The pink and yellow lozenge-like sculpture was part of "Los Angeles: Birth of an Art Capital, 1955-1985" at the Pompidou Center, home of France's primary museum of modern and contemporary art. Kauffman's vacuum-formed Plexiglas work, measuring 52 by 72 by 15 inches, hung on a gallery wall for 130 days as 300,000 people toured the sprawling survey of L.A. art history. But on July 15, 2006, two days before the exhibition closed, the artwork crashed to the floor and the lower left corner broke into a dozen pieces.
Recriminations appeared in the press. The French museum assumed full responsibility for l'incident and launched an investigation. Although the cause of the mishap was never determined, the Pompidou paid the L.A. museum the insured value of the piece, $60,000.
And that was that, or so it seemed.
But pending final approval, LACMA will use the insurance money to buy a new version of the artwork, "Untitled Wall Relief (cast by the artist from the irreparably damaged 'Untitled Wall Relief,' 1967), 2008" -- thanks to the Pompidou.
"We thought that out of respect for the artist and his work, it was our duty to ask him if he would consider refabricating a similar piece," Alfred Pacquement, director of the Pompidou's museum, wrote in a recent e-mail exchange. Although the Pompidou had fulfilled its legal responsibility through its insurance, Pacquement called Kauffman, offering to pay his expenses if he could replicate the original.
A year and a half after the artist accepted the challenge, the work is done. It will go on view Dec. 4 at LACMA. And if curators, conservators and trustees give their approval at committee meetings on Dec. 19 and Jan. 21, the museum will purchase the new sculpture for $60,000. That's about half what a comparable work might bring on the market, but Kauffman said he made the replica with the understanding that it would go to LACMA.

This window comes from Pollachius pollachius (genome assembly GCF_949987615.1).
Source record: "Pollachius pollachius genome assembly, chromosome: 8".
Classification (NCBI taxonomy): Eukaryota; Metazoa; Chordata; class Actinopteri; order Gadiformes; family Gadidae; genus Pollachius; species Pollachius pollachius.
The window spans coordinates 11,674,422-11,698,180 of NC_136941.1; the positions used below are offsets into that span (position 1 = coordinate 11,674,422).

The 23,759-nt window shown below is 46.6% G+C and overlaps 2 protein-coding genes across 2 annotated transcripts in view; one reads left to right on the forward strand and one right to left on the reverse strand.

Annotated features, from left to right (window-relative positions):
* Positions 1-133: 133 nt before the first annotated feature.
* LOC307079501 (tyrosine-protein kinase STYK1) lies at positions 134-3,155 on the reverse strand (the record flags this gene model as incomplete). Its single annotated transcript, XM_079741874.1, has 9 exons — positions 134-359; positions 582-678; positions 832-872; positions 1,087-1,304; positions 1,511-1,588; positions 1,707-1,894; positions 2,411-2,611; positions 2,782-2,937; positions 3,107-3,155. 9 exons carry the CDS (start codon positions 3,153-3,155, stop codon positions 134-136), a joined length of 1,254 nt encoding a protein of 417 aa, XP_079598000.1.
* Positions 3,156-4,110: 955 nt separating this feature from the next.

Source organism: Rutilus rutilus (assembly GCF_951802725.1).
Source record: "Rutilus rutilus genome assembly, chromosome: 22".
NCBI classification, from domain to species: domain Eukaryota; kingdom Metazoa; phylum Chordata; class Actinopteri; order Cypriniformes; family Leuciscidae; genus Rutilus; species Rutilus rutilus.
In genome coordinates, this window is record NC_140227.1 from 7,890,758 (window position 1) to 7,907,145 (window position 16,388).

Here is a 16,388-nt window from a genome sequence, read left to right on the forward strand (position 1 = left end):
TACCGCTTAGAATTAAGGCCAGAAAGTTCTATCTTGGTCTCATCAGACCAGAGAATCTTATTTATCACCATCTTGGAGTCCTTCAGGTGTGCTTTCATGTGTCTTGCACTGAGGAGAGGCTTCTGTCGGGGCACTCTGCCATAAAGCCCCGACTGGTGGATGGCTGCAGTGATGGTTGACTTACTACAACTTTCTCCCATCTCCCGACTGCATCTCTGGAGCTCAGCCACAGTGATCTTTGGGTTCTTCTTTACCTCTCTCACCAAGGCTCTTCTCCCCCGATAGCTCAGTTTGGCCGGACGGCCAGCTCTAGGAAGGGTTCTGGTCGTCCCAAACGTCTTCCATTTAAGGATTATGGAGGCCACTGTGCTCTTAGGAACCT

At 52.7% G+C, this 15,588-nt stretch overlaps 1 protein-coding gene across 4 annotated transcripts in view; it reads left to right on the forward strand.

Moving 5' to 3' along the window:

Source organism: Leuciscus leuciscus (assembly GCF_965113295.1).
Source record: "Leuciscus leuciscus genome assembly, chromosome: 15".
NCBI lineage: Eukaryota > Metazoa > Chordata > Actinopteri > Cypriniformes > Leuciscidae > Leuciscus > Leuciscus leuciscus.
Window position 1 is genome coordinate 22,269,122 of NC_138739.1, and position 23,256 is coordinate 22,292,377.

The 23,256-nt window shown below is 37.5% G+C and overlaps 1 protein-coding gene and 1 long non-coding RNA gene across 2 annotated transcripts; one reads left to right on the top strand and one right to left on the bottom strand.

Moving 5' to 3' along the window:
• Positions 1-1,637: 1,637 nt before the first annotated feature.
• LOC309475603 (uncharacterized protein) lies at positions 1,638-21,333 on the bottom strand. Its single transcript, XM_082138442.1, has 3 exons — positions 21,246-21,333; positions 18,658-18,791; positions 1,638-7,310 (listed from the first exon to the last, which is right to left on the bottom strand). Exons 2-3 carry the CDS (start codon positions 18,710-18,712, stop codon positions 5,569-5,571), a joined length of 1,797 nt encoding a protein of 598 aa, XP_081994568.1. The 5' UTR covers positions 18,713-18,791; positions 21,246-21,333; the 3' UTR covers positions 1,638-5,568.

"It's not a miracle," he said of the surprising turn of events, "but it's pretty lucky."
Kauffman, a Los Angeles native who has lived in the Philippines since the early 1990s, emerged as an abstract painter in the 1950s and began working with spray-painted, molded plastic in the mid-1960s. Although he has made many other bodies of work -- Pasadena's Armory Center for the Arts recently presented a retrospective of his drawings -- he is best known for the luminous early reliefs, often seen as a seductive strain of Minimalism or an offshoot of car culture. And in a recent show at Frank Lloyd Gallery, he revisited his signature work.
L'affaire Pompidou is still a mystery, Kauffman said. "The Pompidou hired a detective agency and did a big report. But who knows what happened?
"It took a long time to figure out how to do the work, whether we were going to do it in Paris or in Los Angeles. The technical stuff was pretty exacting. It was quite a thing, just to get the right people to do it. There used to be a lot of vacuum-formed signage. Now it's harder to find, and there aren't many people who work with the stuff. It took a while to get the money too, because the expenditure had to be approved by a French government agency. It just went round and round. There were times when I didn't think it was actually going to happen. But then the whole thing came together."